The Money Is in the Chocolate
You’d think that the economic value of a product would be in the raw material. To a small degree, you’d be right. But the greater value by far is in the production process, especially in high-end products such as gourmet chocolate. Making chocolate generates five times more income than fair trade cocoa, even if your beans are considered the finest in the world, according to Tim McCollum of Madécasse.
While the chocolatiers in Switzerland, Belgium, and the U.S. live the high life, the cocoa farmers in Madagascar live subsistence lives. Tim and his business partner, Brett Beach, decided to change that by bringing the art of making chocolate to where the cocoa beans are grown.
Moving the Return Closer to the Source
These social entrepreneurs moved the higher-value links in the chocolate chain to Madagascar. The company’s chocolate is produced and packaged in Madagascar to keep the economic benefit within the country.
Although Madécasse chocolate doesn’t carry the Fair Trade label, the company has reduced the number of middlemen, ensuring that farmers get a better price for their cocoa. Madécasse also provides technical information and tools to the first links in the value chain – the farmers – to ensure the quality of the chocolate. For example, the cocoa beans must be carefully fermented to bring out the best flavor. Proper fermentation is critically important. Farmers are taught how to do this and are provided the best tools to ensure their success.
Madagascar is one of the poorest countries in the world. Tim and Brett met there while in the Peace Corps. When they returned to the U.S., these two socially conscious guys decided to use their training in an entrepreneurial way. They wanted to have a positive social impact on the country they have grown to love.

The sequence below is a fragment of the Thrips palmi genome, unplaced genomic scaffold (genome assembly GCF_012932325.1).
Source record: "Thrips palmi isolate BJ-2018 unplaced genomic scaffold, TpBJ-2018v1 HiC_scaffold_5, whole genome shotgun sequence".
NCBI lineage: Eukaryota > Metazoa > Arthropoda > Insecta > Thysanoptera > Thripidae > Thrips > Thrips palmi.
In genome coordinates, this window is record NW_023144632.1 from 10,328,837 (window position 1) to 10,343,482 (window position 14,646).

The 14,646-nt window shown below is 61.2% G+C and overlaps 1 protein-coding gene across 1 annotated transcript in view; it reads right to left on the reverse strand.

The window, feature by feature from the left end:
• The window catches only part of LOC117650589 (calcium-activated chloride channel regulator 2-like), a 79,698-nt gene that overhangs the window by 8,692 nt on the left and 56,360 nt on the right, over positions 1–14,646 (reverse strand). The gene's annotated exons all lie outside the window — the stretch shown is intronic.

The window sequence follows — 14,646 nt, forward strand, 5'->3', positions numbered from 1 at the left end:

They learned that Madagascar is known for high-quality cocoa beans, perhaps because organic farming is practiced in Madagascar. Madagascan farmers have never used pesticides; they always use natural mulch and composts as fertilizer; and hand-pick the cocoa beans.
No Good Deed Goes Unpunished
You’d think that a company as well intentioned as Madécasse would be spared the challenges of entrepreneurship. Tim and Brett were disappointed by a less-than-rave review by a New York Times food critic in November, 2009, so they decided to change equipment and recipes. By April, 2009 the new and improved chocolate was shipped. Now Jill Santopietro, of the Times T Magazine, says this chocolate is her favorite. Don’t take Jill’s word, try it for yourself.
Some challenges haven’t been as easy to fix. In March 2009, a coup d‘etat brought a new president to power. The U.S. government dramatically cut aid to Madagascar including the non-governmental agencies assisting cocoa farmers. Madécasse now provides assistance to the farmers directly, which adds more costs to them.
And other challenges arose: a 30% hike in fuel costs, regular power outages in Madagascar, currency fluctuations (they may switch from Euros to either dollars OR possibly even the local currency, called Ariary), and a U.S. economy that has lost its taste for expensive indulgences. As we approach the holiday season, think about giving the gift of Madécasse chocolate – a doubly sweet treat. Delicious and socially responsible.
A Social Entrepreneur’s Motivation
Without passion and a deep-seated belief in what they’re doing, Tim and Brett might have thrown in the towel. But they haven’t. They’re still there, working on ways to continue as socially responsible entrepreneurs in a tough business environment.
It’s passion that keeps an entrepreneur going when things get tough. How has your passion helped you take the long view when you hit a road bump?